Moving to Mexico? - Spacer Blog

Moving to Mexico?

Located on the border of the United States of America, Mexico is a very popular place for American and Canadian expats to settle. It’s the most populous Spanish-speaking state in the world and is known for its rich history and culture, some of which has been celebrated throughout the world. It’s ranked seventh in the world for number of UNESCO World Heritage Sites in the country and is an emerging global power, being involved in large international organisations such as the United Nations and the World Trade Organisation. Making such a large decision is not to be taken lightly, so we have some points that you might consider useful in your preparation.


Please note that this article offers recommendations. It does not constitute as legal advice. If you are planning to move to Mexico, please seek professional legal assistance.


Learn about the Culture


Mexico has such a colourful culture and its history plays a fundamental part in a lot of its festivals and customs so do your research and learn as much as you can from locals and friends who have been there before. There are even online chat forums that you can utilise to gain insight into what things you might need to know in terms of communicating with locals and finding out what you can say without unwittingly offending them. You can also learn about the cultural celebrations such as Día de Muertos, the Day of the Dead, one of the most well known and widely celebrated Mexican holidays in the world. Neighbouring countries such as the USA have spread its traditions all across the world and it has made it a worldwide celebration for people whose family members and friends who have died. Food is laid down and prayers are given to help guide them through their spiritual journey. This is accompanied by marigolds, known as the Flower of the Dead, and calaveras, beautifully and colourfully decorated skulls made of sugar.


Storing your Things Away Before and After your Move


When moving across the country, you might have to put your furniture into storage for a few weeks before moving out. This will save you time in the long run since all you’ll have to do is get the removalists to pack up your storage and ship it to your new address. You will have to be very organised since you don’t want your furniture to end up coming a few weeks after the date you intended them to be at your new home. Ideally, you’ll also be in Mexico, whether it be in a hotel close to your new residence or within the house itself so that you can check that everything you put into storage made it safely. It makes sense to put your furniture into storage in Mexico before arriving so that it’s safe for when you arrive to unpackage them and arrange them in your new home.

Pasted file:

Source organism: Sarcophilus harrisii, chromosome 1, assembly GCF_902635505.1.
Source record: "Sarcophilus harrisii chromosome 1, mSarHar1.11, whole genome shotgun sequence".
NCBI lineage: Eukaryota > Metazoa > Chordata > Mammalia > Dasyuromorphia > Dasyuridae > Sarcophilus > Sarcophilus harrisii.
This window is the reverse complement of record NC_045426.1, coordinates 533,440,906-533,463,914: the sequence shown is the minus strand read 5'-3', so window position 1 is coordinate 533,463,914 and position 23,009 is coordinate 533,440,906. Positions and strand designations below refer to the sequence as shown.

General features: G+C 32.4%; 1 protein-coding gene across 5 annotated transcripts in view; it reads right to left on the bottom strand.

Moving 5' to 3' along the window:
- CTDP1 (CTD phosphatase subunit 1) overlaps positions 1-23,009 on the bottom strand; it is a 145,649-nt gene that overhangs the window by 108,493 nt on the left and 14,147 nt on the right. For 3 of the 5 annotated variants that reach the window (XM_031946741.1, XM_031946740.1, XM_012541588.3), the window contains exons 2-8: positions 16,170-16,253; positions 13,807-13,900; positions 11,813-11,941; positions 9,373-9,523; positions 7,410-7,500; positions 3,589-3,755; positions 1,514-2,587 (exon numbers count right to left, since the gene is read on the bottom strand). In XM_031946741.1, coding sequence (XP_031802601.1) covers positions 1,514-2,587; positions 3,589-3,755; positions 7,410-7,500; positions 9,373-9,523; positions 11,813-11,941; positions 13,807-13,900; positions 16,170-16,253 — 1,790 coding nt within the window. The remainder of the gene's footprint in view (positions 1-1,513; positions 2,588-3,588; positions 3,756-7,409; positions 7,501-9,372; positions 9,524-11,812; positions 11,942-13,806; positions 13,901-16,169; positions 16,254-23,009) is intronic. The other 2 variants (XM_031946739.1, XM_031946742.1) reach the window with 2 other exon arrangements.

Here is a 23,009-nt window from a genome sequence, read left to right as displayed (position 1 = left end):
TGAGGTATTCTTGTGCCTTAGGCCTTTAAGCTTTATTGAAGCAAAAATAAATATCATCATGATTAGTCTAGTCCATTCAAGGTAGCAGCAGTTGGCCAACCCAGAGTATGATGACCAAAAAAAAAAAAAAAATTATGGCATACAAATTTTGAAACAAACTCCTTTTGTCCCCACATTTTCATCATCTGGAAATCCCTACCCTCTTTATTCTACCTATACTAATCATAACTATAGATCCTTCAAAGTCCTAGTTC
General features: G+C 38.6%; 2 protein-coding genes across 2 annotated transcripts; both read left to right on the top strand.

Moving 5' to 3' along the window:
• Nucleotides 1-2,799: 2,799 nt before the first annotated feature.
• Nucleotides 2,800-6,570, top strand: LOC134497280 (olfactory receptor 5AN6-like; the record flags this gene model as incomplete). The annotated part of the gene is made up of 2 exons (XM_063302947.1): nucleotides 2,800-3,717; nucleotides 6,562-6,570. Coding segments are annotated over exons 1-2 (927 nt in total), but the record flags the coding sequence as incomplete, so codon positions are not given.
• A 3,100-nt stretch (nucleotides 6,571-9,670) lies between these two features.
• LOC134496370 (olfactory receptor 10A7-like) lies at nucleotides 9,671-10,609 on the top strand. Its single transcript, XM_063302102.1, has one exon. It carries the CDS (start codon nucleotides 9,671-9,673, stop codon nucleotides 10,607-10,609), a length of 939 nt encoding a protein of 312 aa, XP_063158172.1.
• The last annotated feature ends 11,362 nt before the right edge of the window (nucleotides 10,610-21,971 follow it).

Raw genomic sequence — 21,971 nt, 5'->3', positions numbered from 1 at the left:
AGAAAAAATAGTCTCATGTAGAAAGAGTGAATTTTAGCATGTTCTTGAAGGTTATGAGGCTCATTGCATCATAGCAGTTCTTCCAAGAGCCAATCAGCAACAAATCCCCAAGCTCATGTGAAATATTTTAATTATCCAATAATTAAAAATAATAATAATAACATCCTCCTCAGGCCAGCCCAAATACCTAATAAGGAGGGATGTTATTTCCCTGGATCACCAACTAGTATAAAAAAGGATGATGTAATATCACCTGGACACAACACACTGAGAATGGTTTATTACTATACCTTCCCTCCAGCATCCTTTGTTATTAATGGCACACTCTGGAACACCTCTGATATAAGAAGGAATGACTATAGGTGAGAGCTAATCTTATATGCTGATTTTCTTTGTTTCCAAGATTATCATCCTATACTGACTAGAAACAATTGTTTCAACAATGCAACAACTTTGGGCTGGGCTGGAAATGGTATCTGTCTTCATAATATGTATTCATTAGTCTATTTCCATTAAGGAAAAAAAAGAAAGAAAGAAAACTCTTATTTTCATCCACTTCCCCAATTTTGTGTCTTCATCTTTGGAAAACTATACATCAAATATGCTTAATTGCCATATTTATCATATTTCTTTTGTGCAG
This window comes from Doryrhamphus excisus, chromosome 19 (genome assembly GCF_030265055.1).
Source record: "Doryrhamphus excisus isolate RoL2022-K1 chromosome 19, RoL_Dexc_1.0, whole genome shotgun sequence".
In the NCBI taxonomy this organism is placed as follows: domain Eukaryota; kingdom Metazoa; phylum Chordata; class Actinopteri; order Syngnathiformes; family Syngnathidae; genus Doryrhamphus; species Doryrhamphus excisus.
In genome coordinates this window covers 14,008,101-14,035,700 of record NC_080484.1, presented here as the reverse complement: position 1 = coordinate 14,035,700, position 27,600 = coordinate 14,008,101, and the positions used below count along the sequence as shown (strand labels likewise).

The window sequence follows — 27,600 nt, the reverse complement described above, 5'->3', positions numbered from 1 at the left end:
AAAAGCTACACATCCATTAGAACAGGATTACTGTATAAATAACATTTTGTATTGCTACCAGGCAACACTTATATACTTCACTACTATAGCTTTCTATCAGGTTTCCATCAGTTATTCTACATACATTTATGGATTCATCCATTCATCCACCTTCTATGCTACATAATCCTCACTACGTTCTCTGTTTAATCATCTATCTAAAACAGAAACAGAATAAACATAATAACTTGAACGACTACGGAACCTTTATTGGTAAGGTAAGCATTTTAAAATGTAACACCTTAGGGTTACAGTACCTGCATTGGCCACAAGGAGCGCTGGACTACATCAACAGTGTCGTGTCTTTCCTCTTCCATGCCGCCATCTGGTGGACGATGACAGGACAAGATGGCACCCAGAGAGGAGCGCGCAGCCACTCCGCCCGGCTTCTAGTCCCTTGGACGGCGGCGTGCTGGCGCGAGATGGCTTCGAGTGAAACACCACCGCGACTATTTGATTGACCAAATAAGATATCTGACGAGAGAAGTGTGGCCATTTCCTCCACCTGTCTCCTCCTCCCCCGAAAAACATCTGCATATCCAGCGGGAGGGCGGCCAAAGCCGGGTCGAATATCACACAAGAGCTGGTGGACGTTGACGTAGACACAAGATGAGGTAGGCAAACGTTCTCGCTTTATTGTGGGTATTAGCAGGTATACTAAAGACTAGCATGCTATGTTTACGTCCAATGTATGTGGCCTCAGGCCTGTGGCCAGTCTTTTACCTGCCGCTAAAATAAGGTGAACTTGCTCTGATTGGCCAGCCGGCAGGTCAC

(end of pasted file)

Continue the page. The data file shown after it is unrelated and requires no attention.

Healthcare is a very important thing to have when you’re planning on moving to any country. Since healthcare is privatised in Mexico, it can get very expensive if you have an accident and don’t have private healthcare. Hospital fees can cost thousands of dollars and since the national language in Mexico is Spanish, you might find it hard to find an English-speaking doctor to communicate with. Whilst they are uncommon, you can be recommended to the best English-speaking hospitals in your area and specialists if you have a specific medical issue that needs to be taken care of.


Speaking Spanish


The national language is Spanish in Mexico so learning the language would be a huge asset to you if you’re planning on living in the country long-term. While there are those who speak English and there are establishments in the larger cities that have English literature and devices, you will certainly get the most out of Mexico if you speak the national language. There are apps such as Duolingo that help you with the main topics like commonly asked questions, household appliances, basics and adjectives. The app Babbel actually allows you to converse with native Spanish speakers so that you can get used to communicating with locals and pick up on local lingos. If you want some face-to-face tutoring, there are many people who advertise their services on many sites such as Craigslist who are willing to provide in-person lessons as well as online tutorials via Skype or video chatting.


Make an Effort to Socialise


If you’ve moved with a friend or partner, this might not be as difficult as you might think. If you’ve made the move alone, it might be a bit intimidating to go out by yourself and talk to strangers. However, this is one of the best ways to make new friends and immerse yourself into the culture. Attend local events in your area, make an effort to share your stories with the locals, maybe even travel across the country and see your new home. If you’re having trouble with finding or making new friends, one idea that might make things easier for you is to befriend your workmates. Since you’re working with them on a daily basis, it’s not hard to start talking to them about more personalised things apart from work talk, and then going out together after work ends.


There are so many things to be thinking about and factored into choosing to move to Mexico, including storing your things away safely and familiarising yourself with the local and cultural lifestyle. If you’re thinking about moving away long-term, Spacer can help you with storing away your life for however long you want before you move. There are thousands of spaces to choose from so, whether you want one close to the airport or within your local area, you can find the right space for you.

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